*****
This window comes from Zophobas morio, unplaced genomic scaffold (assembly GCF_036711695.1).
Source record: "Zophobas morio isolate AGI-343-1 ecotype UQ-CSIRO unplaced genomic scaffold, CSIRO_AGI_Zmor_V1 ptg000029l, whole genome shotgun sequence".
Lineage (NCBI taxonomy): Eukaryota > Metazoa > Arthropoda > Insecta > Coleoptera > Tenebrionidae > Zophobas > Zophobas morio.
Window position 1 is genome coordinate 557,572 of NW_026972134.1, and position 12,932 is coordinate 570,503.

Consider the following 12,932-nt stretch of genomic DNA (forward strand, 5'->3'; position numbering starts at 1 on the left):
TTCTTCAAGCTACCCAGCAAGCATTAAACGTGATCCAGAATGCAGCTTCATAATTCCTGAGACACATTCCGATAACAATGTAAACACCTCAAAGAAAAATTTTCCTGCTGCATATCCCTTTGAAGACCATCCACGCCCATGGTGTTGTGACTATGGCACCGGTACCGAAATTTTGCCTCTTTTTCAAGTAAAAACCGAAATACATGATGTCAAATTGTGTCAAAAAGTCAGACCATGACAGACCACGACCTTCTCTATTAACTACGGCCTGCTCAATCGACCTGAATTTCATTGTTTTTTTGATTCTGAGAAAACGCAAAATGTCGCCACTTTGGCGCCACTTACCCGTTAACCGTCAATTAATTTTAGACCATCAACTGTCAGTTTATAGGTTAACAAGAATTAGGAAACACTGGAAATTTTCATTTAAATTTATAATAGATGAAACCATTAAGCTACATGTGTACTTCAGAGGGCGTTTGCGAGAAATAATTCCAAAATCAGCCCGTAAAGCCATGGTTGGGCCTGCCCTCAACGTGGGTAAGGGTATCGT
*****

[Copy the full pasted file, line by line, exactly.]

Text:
This window comes from Zophobas morio, unplaced genomic scaffold (assembly GCF_036711695.1).
Source record: "Zophobas morio isolate AGI-343-1 ecotype UQ-CSIRO unplaced genomic scaffold, CSIRO_AGI_Zmor_V1 ptg000029l, whole genome shotgun sequence".
Lineage (NCBI taxonomy): Eukaryota > Metazoa > Arthropoda > Insecta > Coleoptera > Tenebrionidae > Zophobas > Zophobas morio.
Window position 1 is genome coordinate 557,572 of NW_026972134.1, and position 12,932 is coordinate 570,503.

Consider the following 12,932-nt stretch of genomic DNA (forward strand, 5'->3'; position numbering starts at 1 on the left):
TTCTTCAAGCTACCCAGCAAGCATTAAACGTGATCCAGAATGCAGCTTCATAATTCCTGAGACACATTCCGATAACAATGTAAACACCTCAAAGAAAAATTTTCCTGCTGCATATCCCTTTGAAGACCATCCACGCCCATGGTGTTGTGACTATGGCACCGGTACCGAAATTTTGCCTCTTTTTCAAGTAAAAACCGAAATACATGATGTCAAATTGTGTCAAAAAGTCAGACCATGACAGACCACGACCTTCTCTATTAACTACGGCCTGCTCAATCGACCTGAATTTCATTGTTTTTTTGATTCTGAGAAAACGCAAAATGTCGCCACTTTGGCGCCACTTACCCGTTAACCGTCAATTAATTTTAGACCATCAACTGTCAGTTTATAGGTTAACAAGAATTAGGAAACACTGGAAATTTTCATTTAAATTTATAATAGATGAAACCATTAAGCTACATGTGTACTTCAGAGGGCGTTTGCGAGAAATAATTCCAAAATCAGCCCGTAAAGCCATGGTTGGGCCTGCCCTCAACGTGGGTAAGGGTATCGT